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Austerity hits Italy’s crumbling cultural heritage

ROME (AFP) ― After slashing arts budgets and with its most famous monuments badly in need of repair, Italy’s government is increasingly looking to private investors to help it preserve a priceless cultural heritage.

The biggest initiative so far, however, is faltering after billionaire Diego Della Valle said he might pull his 25 million euros ($33 million) to restore the Colosseum following union protests and investigations into the project.

Fragments of the 2,000-year-old Roman amphitheater ― now at the center of a busy road junction and blackened with pollution ― have begun falling down and the restoration project’s start date of March is looking increasingly unlikely.

Meanwhile, at the archaeological site of Pompeii near Naples, which has also been hit by a series of alarming collapses in recent months, the long-mooted prospect of bringing in private investors is still a distant prospect.

The government has promised to unblock 105 million euros ($138 million) in funding from the European Union for a four-year maintenance plan and to increase the number of archaeologists at the site from just one person employed there currently.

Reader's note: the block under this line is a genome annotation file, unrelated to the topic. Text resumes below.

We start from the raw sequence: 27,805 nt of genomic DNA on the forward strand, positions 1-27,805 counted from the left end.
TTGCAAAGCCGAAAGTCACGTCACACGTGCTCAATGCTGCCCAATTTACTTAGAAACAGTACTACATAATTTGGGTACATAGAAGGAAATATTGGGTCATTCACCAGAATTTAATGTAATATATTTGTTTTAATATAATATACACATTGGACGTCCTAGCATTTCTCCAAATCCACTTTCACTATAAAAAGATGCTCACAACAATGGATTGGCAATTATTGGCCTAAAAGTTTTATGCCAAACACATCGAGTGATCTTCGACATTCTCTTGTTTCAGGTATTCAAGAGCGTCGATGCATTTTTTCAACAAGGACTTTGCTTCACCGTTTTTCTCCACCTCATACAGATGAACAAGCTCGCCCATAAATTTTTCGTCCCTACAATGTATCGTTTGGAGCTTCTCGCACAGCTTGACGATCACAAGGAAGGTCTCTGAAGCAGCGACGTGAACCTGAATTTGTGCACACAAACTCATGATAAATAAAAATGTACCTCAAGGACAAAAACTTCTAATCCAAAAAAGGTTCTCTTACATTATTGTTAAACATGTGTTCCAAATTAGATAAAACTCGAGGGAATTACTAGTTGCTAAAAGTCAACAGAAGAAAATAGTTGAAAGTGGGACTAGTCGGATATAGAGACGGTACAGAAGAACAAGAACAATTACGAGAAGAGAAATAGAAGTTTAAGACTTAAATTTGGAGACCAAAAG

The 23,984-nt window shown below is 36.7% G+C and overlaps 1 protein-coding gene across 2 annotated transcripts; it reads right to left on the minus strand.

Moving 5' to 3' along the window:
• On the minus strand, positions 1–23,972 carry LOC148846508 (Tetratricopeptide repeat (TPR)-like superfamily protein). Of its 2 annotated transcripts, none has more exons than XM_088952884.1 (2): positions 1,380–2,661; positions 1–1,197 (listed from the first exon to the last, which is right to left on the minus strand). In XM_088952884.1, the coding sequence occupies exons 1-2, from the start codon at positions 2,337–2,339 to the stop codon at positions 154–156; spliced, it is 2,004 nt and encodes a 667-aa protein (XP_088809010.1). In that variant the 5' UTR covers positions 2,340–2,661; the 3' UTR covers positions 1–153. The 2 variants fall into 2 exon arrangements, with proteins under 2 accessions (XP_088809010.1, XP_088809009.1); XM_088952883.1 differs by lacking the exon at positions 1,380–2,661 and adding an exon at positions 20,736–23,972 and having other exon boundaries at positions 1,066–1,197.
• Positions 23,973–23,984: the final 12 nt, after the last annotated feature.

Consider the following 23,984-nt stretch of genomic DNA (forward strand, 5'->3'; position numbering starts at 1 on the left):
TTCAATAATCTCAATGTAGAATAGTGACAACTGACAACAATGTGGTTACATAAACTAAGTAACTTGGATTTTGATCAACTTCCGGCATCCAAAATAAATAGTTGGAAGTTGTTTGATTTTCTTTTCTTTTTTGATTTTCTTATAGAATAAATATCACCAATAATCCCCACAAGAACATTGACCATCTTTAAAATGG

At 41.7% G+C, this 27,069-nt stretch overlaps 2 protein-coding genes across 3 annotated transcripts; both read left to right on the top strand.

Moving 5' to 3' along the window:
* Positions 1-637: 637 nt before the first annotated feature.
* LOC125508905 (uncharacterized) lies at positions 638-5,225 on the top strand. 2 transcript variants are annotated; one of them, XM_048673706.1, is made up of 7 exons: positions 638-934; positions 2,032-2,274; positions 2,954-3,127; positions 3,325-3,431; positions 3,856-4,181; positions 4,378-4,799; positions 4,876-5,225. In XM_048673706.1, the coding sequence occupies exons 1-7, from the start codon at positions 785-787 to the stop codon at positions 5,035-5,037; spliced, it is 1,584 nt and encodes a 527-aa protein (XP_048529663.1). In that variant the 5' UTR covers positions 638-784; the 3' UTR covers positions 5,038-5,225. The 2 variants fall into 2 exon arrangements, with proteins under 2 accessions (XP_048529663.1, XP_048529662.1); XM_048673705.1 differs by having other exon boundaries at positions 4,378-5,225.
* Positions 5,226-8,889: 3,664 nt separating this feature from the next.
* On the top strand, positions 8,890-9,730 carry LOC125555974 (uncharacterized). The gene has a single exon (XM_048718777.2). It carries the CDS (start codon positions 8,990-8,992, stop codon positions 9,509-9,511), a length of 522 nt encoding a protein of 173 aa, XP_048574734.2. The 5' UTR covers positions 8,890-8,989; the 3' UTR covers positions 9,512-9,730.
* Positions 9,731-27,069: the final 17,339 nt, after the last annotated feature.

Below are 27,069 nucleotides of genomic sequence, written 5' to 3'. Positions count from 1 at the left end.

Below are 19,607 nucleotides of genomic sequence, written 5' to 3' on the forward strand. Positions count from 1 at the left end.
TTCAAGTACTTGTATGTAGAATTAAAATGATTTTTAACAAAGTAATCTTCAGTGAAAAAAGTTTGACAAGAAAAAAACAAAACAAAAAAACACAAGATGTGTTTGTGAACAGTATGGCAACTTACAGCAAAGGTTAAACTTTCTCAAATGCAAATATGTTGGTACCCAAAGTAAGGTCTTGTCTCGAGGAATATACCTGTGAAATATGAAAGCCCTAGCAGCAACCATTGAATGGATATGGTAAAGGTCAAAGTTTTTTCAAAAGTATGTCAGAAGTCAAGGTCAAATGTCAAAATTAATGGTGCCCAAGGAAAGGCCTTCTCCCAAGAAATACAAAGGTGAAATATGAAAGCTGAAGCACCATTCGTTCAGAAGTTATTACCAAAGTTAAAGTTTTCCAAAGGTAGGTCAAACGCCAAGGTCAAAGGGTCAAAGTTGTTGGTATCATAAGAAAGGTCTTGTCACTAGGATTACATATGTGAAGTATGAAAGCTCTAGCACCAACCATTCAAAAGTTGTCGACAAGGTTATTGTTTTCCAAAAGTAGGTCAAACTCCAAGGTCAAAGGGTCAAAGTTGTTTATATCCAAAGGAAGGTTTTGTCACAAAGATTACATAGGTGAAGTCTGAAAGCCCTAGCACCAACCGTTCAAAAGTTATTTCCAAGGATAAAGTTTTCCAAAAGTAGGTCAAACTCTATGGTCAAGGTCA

“Italy’s entire heritage needs attention,” the National Association of Italian Archaeologists said in a recent appeal for greater resources.

Italy is not alone in its struggle to preserve its ruins.

In a move that left many Greeks and scholars aghast, Greece’s culture ministry said it would open up some of the debt-stricken country’s most-cherished archaeological sites, including the Acropolis, to advertising firms, movie companies and other ventures. The money generated would be spent on upkeep and monitoring of the sites.

Greek archaeologists are also finding it hard to get funding for licensed digs while antiquity smuggling is on the rise.

Italy is the fourth biggest tourism destination in the world after France, the United States and Spain, and is rightly proud of its cultural heritage ― enriched by centuries of history from the Roman era to the Renaissance to the Baroque.

But its low growth and debt mountain of 1.9 trillion euros ($2.5 trillion) has spooked international investors and forced the government to implement three austerity budgets in under a year in a bid to rein in public finances.
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